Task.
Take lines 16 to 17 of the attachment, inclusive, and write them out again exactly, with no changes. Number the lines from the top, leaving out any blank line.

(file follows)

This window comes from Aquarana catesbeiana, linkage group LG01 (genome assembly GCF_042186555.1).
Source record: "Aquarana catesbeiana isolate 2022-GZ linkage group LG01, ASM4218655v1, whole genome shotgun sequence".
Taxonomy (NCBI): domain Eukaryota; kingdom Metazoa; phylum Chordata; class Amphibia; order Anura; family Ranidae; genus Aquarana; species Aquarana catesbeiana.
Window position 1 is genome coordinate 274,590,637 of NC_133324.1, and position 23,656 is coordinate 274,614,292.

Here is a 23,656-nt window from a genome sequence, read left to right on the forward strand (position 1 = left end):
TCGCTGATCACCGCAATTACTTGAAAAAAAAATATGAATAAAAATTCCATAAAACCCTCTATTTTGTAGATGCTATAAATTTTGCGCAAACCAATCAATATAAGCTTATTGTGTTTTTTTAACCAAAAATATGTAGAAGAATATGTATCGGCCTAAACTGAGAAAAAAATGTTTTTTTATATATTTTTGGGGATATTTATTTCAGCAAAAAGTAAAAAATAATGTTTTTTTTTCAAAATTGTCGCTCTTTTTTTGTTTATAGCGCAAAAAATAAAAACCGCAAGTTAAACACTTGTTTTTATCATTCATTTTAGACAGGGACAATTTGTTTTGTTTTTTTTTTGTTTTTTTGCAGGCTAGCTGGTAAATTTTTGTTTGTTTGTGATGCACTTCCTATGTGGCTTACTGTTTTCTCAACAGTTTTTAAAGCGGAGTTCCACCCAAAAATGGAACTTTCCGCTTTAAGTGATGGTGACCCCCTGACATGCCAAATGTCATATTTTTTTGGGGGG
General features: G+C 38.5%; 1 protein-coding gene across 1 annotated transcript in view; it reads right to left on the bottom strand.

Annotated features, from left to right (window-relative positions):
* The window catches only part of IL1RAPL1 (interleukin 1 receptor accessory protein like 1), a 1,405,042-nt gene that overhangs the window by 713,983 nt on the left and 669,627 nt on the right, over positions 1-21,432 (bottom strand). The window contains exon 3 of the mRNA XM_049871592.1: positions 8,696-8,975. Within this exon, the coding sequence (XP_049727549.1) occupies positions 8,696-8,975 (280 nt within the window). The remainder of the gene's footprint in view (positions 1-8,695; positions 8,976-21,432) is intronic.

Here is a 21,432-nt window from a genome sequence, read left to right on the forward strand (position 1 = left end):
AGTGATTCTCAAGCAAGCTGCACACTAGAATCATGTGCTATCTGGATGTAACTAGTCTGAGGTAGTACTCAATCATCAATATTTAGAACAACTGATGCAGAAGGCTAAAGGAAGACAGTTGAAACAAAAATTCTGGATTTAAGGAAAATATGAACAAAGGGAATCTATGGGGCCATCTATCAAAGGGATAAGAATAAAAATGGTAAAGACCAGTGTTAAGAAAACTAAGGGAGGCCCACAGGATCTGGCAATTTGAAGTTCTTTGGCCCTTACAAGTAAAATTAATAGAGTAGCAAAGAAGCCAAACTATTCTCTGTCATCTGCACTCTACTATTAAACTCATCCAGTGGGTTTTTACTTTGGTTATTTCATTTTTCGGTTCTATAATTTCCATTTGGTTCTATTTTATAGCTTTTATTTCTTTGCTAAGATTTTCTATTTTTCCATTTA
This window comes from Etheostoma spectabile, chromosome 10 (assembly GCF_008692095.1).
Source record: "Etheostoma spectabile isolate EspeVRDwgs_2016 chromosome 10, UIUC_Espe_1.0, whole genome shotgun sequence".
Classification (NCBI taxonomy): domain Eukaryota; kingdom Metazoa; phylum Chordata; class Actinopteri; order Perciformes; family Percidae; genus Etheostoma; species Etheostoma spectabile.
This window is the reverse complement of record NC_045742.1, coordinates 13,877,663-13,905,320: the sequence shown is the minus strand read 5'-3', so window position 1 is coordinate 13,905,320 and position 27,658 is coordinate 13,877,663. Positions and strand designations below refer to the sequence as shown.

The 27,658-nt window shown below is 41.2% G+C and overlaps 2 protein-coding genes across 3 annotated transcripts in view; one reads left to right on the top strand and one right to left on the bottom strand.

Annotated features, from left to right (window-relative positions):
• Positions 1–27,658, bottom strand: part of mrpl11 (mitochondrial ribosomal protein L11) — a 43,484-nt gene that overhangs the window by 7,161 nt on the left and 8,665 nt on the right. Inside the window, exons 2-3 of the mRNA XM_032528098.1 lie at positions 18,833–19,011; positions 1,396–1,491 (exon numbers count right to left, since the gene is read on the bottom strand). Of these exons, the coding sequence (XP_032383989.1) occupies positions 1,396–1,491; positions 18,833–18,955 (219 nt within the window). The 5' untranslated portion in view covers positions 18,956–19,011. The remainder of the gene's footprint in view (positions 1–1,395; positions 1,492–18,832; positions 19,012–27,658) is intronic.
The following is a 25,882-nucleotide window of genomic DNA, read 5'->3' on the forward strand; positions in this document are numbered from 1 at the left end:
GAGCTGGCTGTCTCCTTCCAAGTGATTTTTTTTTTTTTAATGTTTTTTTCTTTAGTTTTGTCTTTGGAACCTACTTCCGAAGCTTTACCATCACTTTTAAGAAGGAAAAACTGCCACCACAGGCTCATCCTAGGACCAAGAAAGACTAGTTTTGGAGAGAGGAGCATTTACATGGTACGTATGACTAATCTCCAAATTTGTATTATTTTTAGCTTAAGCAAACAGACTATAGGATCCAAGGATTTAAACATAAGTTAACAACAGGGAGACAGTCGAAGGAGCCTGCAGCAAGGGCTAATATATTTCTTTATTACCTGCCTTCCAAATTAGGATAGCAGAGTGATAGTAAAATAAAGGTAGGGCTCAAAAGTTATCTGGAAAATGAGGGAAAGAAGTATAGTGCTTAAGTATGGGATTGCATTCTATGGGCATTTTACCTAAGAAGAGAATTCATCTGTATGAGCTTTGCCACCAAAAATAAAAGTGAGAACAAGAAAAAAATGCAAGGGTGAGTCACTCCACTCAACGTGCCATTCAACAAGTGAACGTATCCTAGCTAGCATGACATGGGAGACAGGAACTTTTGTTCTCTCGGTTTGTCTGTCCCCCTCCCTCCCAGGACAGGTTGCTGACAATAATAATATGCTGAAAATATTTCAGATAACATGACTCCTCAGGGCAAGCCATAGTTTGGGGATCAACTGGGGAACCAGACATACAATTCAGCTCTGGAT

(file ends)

The 27,658-nt window shown below is 41.2% G+C and overlaps 2 protein-coding genes across 3 annotated transcripts in view; one reads left to right on the top strand and one right to left on the bottom strand.

Annotated features, from left to right (window-relative positions):